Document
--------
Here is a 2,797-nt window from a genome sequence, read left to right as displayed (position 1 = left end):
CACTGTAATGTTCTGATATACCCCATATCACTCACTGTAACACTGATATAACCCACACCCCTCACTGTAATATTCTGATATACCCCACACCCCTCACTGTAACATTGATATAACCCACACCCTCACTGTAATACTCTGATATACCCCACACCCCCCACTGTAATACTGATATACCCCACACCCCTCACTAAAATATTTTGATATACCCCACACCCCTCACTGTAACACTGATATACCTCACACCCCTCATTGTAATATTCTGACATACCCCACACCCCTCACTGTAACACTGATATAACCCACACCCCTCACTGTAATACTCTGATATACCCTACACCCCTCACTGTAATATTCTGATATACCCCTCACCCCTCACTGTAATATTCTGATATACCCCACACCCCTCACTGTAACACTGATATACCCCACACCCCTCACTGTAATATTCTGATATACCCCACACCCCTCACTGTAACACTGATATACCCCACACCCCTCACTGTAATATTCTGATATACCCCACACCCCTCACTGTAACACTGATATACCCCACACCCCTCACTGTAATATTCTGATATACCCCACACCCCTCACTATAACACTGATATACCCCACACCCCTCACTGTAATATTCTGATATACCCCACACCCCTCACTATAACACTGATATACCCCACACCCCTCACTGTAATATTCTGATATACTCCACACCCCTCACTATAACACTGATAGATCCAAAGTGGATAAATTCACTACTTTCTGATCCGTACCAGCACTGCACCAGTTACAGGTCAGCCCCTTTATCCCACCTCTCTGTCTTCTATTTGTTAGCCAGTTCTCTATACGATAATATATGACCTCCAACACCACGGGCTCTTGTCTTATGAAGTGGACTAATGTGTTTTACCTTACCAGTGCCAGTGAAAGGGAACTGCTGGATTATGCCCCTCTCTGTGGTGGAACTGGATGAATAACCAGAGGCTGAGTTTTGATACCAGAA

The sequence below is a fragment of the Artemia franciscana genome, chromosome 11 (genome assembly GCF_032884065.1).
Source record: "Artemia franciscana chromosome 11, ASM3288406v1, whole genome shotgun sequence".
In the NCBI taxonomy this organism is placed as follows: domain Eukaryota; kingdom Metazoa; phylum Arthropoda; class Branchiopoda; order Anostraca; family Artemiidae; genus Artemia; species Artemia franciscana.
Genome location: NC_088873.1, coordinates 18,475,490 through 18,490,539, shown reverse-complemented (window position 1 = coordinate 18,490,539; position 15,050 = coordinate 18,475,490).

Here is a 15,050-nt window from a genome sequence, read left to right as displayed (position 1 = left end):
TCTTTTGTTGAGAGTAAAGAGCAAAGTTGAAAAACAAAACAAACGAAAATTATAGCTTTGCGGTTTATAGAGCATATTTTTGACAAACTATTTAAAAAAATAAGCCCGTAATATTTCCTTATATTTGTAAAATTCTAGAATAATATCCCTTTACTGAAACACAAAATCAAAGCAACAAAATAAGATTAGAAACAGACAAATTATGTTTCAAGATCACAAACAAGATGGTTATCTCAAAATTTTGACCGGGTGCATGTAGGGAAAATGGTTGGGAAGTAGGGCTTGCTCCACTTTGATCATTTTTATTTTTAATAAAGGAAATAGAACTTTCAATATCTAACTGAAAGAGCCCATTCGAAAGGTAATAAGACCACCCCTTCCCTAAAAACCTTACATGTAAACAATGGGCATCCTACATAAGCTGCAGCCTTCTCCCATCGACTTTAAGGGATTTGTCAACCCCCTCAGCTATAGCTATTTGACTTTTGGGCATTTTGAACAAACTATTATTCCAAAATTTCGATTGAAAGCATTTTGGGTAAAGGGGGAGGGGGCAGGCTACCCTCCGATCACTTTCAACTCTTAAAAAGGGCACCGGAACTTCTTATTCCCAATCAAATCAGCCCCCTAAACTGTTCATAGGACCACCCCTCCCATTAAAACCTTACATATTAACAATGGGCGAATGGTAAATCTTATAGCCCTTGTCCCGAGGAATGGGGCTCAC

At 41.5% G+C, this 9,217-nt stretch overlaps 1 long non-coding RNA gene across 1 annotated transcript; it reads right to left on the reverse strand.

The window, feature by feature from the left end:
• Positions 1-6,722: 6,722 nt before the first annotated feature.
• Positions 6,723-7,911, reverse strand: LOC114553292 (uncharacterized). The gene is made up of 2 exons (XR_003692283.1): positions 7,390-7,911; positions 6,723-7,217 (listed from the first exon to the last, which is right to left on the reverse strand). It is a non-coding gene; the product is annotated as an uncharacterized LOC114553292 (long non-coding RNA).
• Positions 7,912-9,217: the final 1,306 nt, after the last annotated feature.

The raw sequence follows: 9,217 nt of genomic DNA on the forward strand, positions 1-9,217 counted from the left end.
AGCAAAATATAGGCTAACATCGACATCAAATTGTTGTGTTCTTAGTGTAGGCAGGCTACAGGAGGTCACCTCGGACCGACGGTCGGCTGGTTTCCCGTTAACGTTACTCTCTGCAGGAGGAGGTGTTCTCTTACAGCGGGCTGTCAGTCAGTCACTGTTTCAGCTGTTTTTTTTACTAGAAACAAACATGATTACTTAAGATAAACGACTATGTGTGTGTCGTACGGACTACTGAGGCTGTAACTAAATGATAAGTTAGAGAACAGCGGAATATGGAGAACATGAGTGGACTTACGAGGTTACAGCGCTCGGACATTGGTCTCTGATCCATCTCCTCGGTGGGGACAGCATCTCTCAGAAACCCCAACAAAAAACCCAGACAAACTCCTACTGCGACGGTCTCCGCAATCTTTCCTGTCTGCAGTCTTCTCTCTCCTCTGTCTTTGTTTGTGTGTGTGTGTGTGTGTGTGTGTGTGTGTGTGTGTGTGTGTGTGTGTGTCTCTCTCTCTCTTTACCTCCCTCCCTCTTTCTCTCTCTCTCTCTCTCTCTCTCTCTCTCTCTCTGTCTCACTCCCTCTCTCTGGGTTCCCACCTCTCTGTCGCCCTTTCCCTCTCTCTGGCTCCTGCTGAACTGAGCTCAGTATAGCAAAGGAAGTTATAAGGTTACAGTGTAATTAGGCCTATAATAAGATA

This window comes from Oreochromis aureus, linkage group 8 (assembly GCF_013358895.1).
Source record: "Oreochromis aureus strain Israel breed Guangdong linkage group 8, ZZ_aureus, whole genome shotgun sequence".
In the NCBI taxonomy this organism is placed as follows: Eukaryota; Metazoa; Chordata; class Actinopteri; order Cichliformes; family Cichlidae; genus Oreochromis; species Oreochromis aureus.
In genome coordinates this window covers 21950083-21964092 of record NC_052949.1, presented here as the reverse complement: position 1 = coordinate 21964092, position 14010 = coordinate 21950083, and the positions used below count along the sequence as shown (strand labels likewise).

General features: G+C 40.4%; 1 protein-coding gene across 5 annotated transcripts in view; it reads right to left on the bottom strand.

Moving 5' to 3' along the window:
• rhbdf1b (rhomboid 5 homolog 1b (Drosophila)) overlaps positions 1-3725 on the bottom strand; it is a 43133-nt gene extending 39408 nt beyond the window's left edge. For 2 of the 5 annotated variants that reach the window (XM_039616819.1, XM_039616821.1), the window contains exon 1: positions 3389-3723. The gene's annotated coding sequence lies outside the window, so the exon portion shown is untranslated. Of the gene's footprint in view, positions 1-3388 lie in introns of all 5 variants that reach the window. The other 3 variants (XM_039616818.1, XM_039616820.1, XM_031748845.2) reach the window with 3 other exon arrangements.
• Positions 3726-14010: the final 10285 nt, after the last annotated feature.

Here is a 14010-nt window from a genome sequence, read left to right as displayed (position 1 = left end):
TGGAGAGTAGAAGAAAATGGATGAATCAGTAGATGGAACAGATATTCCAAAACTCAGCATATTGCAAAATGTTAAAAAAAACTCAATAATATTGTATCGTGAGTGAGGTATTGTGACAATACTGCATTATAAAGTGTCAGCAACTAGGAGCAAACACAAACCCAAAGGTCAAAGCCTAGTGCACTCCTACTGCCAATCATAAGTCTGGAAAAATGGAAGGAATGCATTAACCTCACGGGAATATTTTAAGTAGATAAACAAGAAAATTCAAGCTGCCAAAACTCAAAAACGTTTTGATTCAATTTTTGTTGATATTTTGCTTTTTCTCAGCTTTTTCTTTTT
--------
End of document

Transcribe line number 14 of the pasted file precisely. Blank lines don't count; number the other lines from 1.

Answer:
The raw sequence follows: 9,217 nt of genomic DNA on the forward strand, positions 1-9,217 counted from the left end.